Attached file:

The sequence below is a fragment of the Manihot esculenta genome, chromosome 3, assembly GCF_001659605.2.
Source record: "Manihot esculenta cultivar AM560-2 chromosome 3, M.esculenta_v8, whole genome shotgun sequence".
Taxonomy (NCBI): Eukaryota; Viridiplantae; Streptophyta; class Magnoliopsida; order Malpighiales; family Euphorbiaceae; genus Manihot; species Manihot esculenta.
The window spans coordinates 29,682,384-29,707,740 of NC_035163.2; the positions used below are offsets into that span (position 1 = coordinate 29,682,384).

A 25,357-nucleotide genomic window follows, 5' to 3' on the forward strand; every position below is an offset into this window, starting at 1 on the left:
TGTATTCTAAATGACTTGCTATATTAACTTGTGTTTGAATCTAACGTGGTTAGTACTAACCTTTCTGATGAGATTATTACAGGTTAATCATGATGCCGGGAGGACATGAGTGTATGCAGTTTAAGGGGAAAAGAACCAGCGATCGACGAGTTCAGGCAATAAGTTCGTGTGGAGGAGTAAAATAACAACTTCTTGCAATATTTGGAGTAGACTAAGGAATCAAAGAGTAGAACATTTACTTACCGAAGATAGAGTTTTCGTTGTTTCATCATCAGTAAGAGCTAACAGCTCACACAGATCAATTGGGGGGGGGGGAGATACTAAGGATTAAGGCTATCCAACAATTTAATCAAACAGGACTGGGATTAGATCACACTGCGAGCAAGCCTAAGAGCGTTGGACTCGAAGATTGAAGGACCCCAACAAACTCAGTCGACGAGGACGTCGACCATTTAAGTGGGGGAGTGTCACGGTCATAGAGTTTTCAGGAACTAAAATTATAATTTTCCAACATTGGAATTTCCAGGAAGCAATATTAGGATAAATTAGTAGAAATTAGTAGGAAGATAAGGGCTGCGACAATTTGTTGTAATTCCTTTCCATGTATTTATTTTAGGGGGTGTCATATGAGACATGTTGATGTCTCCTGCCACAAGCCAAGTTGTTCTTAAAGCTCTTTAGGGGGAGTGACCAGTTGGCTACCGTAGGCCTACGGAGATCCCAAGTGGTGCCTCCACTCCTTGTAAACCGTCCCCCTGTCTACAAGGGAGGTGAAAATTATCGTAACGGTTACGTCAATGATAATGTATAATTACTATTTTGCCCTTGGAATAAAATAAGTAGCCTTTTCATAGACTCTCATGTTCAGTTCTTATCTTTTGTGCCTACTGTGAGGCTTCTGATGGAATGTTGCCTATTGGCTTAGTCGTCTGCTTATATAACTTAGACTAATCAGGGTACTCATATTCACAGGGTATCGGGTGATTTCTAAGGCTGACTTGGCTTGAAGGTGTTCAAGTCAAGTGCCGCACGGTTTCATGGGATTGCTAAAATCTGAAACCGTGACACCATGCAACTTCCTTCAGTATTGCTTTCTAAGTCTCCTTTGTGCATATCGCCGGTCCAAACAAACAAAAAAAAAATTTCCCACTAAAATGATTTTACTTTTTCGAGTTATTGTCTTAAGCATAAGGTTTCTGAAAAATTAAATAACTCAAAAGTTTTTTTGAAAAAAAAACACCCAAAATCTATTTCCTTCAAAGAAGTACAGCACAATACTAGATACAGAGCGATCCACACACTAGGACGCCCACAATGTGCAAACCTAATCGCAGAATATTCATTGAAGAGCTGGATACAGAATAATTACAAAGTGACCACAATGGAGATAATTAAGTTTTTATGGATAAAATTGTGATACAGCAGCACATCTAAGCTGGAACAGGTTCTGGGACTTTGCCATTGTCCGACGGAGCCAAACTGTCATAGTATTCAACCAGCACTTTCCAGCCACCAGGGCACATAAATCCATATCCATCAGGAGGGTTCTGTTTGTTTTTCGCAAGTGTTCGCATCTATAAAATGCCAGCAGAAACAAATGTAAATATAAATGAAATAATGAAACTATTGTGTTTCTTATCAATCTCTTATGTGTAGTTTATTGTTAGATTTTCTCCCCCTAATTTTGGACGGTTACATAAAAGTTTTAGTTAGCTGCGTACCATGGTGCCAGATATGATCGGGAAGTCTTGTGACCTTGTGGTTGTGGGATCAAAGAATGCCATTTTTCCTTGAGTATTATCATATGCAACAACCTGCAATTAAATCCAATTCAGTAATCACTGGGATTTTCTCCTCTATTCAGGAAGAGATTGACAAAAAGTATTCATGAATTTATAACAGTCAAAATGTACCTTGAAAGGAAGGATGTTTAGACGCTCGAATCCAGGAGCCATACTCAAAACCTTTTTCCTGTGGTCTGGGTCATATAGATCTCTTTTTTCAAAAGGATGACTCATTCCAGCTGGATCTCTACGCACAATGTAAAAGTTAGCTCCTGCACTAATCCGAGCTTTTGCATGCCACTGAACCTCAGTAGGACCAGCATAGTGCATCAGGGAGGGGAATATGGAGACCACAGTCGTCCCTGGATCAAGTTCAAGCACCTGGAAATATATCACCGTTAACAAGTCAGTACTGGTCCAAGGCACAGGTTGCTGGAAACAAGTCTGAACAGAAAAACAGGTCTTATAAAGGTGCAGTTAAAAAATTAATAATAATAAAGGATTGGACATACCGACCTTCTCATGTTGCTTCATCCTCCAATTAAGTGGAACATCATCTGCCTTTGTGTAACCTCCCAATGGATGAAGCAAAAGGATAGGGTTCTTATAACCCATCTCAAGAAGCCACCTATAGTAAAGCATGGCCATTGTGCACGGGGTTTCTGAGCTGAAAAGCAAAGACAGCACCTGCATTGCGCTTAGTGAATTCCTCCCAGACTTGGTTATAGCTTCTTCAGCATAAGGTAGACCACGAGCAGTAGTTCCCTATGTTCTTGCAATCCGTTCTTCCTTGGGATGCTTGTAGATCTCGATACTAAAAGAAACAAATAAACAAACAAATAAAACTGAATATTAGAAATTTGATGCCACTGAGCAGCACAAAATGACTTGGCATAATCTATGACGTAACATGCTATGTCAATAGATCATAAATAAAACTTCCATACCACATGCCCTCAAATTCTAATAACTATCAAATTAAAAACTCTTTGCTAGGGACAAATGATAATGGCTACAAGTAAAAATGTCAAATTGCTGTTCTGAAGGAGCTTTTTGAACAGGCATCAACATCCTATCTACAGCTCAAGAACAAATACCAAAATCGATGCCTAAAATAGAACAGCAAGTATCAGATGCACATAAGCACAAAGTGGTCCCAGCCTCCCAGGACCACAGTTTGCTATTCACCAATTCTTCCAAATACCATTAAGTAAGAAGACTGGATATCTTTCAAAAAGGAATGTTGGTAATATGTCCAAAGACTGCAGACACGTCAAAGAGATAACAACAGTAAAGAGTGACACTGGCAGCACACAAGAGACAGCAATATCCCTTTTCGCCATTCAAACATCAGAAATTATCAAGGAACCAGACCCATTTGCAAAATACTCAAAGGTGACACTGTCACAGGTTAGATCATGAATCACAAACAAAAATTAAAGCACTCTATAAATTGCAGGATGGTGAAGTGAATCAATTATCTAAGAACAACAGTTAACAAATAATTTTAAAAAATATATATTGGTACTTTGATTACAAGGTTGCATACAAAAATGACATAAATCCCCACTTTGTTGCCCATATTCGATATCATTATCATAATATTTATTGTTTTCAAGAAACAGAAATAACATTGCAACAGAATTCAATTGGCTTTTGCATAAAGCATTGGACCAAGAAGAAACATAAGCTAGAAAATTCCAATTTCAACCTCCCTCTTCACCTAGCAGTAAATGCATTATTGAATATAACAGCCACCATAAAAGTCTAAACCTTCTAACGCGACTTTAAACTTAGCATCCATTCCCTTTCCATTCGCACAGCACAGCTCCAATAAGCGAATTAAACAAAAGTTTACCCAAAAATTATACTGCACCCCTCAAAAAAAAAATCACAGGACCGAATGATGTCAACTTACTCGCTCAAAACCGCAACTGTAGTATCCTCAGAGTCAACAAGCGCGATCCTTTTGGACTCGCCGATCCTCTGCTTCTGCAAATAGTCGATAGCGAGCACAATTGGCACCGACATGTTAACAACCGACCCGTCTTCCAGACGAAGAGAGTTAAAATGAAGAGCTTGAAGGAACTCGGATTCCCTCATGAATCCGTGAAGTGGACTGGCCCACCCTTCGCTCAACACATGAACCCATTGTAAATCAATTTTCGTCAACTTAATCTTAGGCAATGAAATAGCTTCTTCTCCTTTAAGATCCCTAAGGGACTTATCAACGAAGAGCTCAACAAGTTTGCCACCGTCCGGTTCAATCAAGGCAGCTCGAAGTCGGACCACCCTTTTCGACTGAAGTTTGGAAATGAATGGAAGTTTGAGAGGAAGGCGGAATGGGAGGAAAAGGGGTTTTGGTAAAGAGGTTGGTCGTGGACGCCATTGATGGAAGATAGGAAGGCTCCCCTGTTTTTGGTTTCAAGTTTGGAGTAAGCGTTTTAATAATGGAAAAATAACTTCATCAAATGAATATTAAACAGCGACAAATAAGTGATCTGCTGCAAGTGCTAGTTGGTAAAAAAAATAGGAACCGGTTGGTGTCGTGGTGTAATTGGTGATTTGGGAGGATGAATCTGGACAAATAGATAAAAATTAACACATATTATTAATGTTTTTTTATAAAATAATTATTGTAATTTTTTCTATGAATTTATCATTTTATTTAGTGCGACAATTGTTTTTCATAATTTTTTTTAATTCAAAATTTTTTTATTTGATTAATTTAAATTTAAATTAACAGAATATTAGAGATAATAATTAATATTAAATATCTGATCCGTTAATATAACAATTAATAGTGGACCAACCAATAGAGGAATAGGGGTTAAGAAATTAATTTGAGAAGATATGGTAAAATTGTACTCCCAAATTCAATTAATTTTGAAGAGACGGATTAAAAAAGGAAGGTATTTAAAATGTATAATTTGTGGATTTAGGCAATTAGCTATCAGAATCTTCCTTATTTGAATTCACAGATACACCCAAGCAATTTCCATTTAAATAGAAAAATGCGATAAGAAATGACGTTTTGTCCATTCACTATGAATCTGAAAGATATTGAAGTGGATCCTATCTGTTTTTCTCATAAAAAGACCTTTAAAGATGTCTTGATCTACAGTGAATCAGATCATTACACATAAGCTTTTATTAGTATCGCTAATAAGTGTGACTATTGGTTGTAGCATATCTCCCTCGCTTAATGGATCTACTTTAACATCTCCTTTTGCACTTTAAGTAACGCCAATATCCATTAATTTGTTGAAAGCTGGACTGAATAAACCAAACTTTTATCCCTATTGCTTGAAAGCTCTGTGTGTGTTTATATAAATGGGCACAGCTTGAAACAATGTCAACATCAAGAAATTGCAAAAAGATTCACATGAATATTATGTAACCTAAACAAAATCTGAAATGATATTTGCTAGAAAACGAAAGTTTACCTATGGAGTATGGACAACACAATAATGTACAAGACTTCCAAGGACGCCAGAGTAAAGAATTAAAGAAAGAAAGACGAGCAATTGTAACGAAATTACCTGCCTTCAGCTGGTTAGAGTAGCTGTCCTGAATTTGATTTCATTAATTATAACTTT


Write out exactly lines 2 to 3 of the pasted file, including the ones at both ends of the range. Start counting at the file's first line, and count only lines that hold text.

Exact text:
Source record: "Manihot esculenta cultivar AM560-2 chromosome 3, M.esculenta_v8, whole genome shotgun sequence".
Taxonomy (NCBI): Eukaryota; Viridiplantae; Streptophyta; class Magnoliopsida; order Malpighiales; family Euphorbiaceae; genus Manihot; species Manihot esculenta.